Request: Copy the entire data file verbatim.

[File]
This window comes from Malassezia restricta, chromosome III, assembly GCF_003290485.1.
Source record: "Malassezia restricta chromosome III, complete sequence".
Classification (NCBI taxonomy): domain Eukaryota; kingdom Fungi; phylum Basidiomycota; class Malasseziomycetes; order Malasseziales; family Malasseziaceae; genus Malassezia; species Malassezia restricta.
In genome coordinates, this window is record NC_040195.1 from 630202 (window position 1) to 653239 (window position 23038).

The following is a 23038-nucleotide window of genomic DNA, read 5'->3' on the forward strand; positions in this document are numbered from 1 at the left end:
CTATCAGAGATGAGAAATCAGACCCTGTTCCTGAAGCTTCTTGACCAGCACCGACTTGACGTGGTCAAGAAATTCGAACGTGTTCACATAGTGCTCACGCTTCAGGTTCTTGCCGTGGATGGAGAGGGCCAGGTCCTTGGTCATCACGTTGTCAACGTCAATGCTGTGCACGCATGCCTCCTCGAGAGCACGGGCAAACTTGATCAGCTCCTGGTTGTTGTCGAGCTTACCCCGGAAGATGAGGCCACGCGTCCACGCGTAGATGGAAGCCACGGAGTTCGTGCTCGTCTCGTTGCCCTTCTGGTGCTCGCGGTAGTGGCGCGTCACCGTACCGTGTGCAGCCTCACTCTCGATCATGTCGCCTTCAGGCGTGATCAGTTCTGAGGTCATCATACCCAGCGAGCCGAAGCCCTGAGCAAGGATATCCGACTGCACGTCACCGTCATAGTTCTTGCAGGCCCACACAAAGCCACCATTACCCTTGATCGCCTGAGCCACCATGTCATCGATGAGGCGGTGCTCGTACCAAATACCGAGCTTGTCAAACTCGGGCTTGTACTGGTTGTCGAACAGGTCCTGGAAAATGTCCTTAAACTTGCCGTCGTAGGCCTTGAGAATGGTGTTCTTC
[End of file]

This window comes from Malassezia restricta, chromosome III, assembly GCF_003290485.1.
Source record: "Malassezia restricta chromosome III, complete sequence".
Classification (NCBI taxonomy): domain Eukaryota; kingdom Fungi; phylum Basidiomycota; class Malasseziomycetes; order Malasseziales; family Malasseziaceae; genus Malassezia; species Malassezia restricta.
In genome coordinates, this window is record NC_040195.1 from 630202 (window position 1) to 653239 (window position 23038).

The following is a 23038-nucleotide window of genomic DNA, read 5'->3' on the forward strand; positions in this document are numbered from 1 at the left end:
CTATCAGAGATGAGAAATCAGACCCTGTTCCTGAAGCTTCTTGACCAGCACCGACTTGACGTGGTCAAGAAATTCGAACGTGTTCACATAGTGCTCACGCTTCAGGTTCTTGCCGTGGATGGAGAGGGCCAGGTCCTTGGTCATCACGTTGTCAACGTCAATGCTGTGCACGCATGCCTCCTCGAGAGCACGGGCAAACTTGATCAGCTCCTGGTTGTTGTCGAGCTTACCCCGGAAGATGAGGCCACGCGTCCACGCGTAGATGGAAGCCACGGAGTTCGTGCTCGTCTCGTTGCCCTTCTGGTGCTCGCGGTAGTGGCGCGTCACCGTACCGTGTGCAGCCTCACTCTCGATCATGTCGCCTTCAGGCGTGATCAGTTCTGAGGTCATCATACCCAGCGAGCCGAAGCCCTGAGCAAGGATATCCGACTGCACGTCACCGTCATAGTTCTTGCAGGCCCACACAAAGCCACCATTACCCTTGATCGCCTGAGCCACCATGTCATCGATGAGGCGGTGCTCGTACCAAATACCGAGCTTGTCAAACTCGGGCTTGTACTGGTTGTCGAACAGGTCCTGGAAAATGTCCTTAAACTTGCCGTCGTAGGCCTTGAGAATGGTGTTCTTC